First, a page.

Summary: Current pain level when walking is 0-1. When laying down on sofa is 0. Lying in bed is a 1. Sitting in car is a 1-2. Getting out of the car and walking a few steps is a 2-3. Sitting in restaurant seats is a 0-2. Sitting at my desk is a 0-1 but a 1-2 when I stand up after 30 minutes. My back has a slight "grinding" feeling from time to time when I turn to look around or get out of a chair. It's probably the bones rubbing a bit since the disc is now very "deflated" and not creating enough space between the L5 and S1. I will keep following this daily walking regime until the pain totally goes away to a 0 at all times. My guess is that it will be a full year before I reach that goal. Maybe I will start running again then, but have not decided this.

Thanks everyone for sharing your experiences. You really helped me get through a tough time in my life. Hopefully this post will help some others as well. Good luck!


  • It sounds like you're doing well with your treatment walking. My L5-S1 herniated disc healed by itself also but then got Degenerative Disc Disease after and have the same issues with leg numbness and back pain. The DDD showed up about 15 months after the injury from repetitive bending, lifting and twisting from my job most likely they said.

    Try not to turn at your waist but instead move your whole body to turn around and no bending at the waist and crouch instead. Perhaps a treadmill or epiletical will be better for running rather than hard cement if you're able to get back running. Drink a lot of water to prevent the discs from drying out. I hope you heal completely. Thanks for sharing. Charry
    DDD of lumbar spine with sciatica to left hip,leg and foot. L4-L5 posterior disc bulge with prominent facets, L5-S1 prominent facets with a posterior osteocartilaginous bar. Mild bilateral foraminal narrowing c-spine c4-c7 RN
  • Pain is completely gone, and no further issues have popped up. I gained some weight (20 lbs) from lack of exercise, so last week I signed up with a local gym and will try to get back to exercising five days per week. Fearing that running would lead to problems, I have decided to stck with elliptical training instead. It is super boring compared to running, but I think the trade-off is necessary.
  • aholland86aaholland86 Posts: 1
    edited 02/28/2014 - 7:49 PM
    Hi, I was wondering what you did, other than walking, throughout your injury? Did you try any other type of exercise? Roughly how long did it take to be symptom free from the onset? I have foot drop which has significantly improved over the last 4 months but still get piriformis/glute tightness and sciatica down my leg from time to time. How did the rehab/gym go after you started doing strength work? Are you running again? Thanks so much.
  • My Doc told me that running puts a lot of strain on the back. Good choice to go elliptical or treadmill. Cycling is a good option too ( the ones that keep your back straight, not hunched over). Glad you're doing well. Best of luck.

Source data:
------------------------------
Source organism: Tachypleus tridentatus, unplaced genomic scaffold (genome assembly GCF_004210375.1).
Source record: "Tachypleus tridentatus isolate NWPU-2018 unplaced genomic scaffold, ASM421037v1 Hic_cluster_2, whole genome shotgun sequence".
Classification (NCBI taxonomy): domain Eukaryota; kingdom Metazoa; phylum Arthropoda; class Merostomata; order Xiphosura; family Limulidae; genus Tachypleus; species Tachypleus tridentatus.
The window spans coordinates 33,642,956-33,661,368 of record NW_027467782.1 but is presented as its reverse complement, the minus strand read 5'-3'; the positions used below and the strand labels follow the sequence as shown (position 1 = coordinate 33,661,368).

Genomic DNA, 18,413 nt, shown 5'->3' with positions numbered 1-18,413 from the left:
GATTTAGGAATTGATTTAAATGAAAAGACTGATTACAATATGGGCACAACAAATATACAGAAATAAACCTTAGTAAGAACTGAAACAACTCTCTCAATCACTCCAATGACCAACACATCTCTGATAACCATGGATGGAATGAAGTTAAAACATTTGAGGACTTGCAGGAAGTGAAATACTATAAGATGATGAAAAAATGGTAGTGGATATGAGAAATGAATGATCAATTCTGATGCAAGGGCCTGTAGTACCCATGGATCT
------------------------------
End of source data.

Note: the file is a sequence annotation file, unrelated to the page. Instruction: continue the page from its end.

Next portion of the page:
Progressive DDD
    Chronic S1 Radiculopathy
    Discectomy L5-S1 2002
    Discectomy, Laminotomy/Foraminotomy L3-S1 January 2014
    Bilateral SI Joint Fusion and 2 level spinal Fusion October 2014
  • I did the epidurals plus trigger shot injection for the piriformis /glute. Then stretching and stim right after injections. I see chiro for this since I had underwent a 4 level surgical surgery in June. My neuro suggested shots and hold off on surgery for as long as possible unlike the ortho surgeon wanted to do a fusion. According to my pain management Dr. His opinion of course less then 40 percent work . My 4 level was cervical had to be done due to inpingement of spinal cord. So far I am getting relief and pain is only 0 as long as I am flat in back and sleep that way. Wish I could find that article.
  • ry123rry123 Posts: 2
    edited 12/17/2015 - 10:17 PM
    This is my developing story ..
    I felt a very sharp pain 1 month ago. Doctor ordered an MRI and result came back as an L5S1 disc extrusion - 1.6 cm.
    I had unbearable pain (9-10) for 2 weeks in my left calf, which developed into a left foot drop. I was put on gabapentin and ibuprofen from the start and oxcycodone as needed. After 2 weeks, the pain reduced to 4-5 during the day, and more in the early morning. The pain during this first month was dominantly in my lower leg. I did PT for 3 weeks and am taking a rest from it planning to return after the pain reduces more.
    I am now 1 month after symptoms started. After feeling much less pain in the last week but hating the gabapentin
    side effects, I started to wind down the medication with Doctor's approval.
    Today, i am feeling strong lower back pain in my left side, and only minor leg pain. I am confused by this as this is the first day during this whole month (except the first 3 days of my saga) that I feel back pain.
    I am curious about the significance of return of back pain for a case of extruded disc, as commonly only leg pain is expected.
    Has the OP or anyone with large disc extrusion experienced a late onset of lower back pain after having only leg pain?


    Liz, Spine-health Moderator
  • Oldhockeypuck81OOldhockeypuck81 Posts: 7
    edited 12/17/2015 - 9:51 PM
    I've had similar sequences and progressions of back pain, extrusion related leg pain, healing and then reinjury from poor lifting or movements. Personally, I really like walking- I've found it does the most good without doing bad- increase circulatory, stability, and safe motion limits to the lumbar system. I'm 57 y.o. 6-0, 200# w/m, played hockey and ride bikes and generally active. I've had l3-l4 stenosis decompression surgery and extruded L3-L4 disc 5 months after the stenosis surgery. I've learned (the hard way) to limit lifting heavy things, no ballistic movements or twisting . The healing process for me seems to be at least 2 months minimum before I feel like I'm not walking on eggshells anymore.
    Life's short, play hard.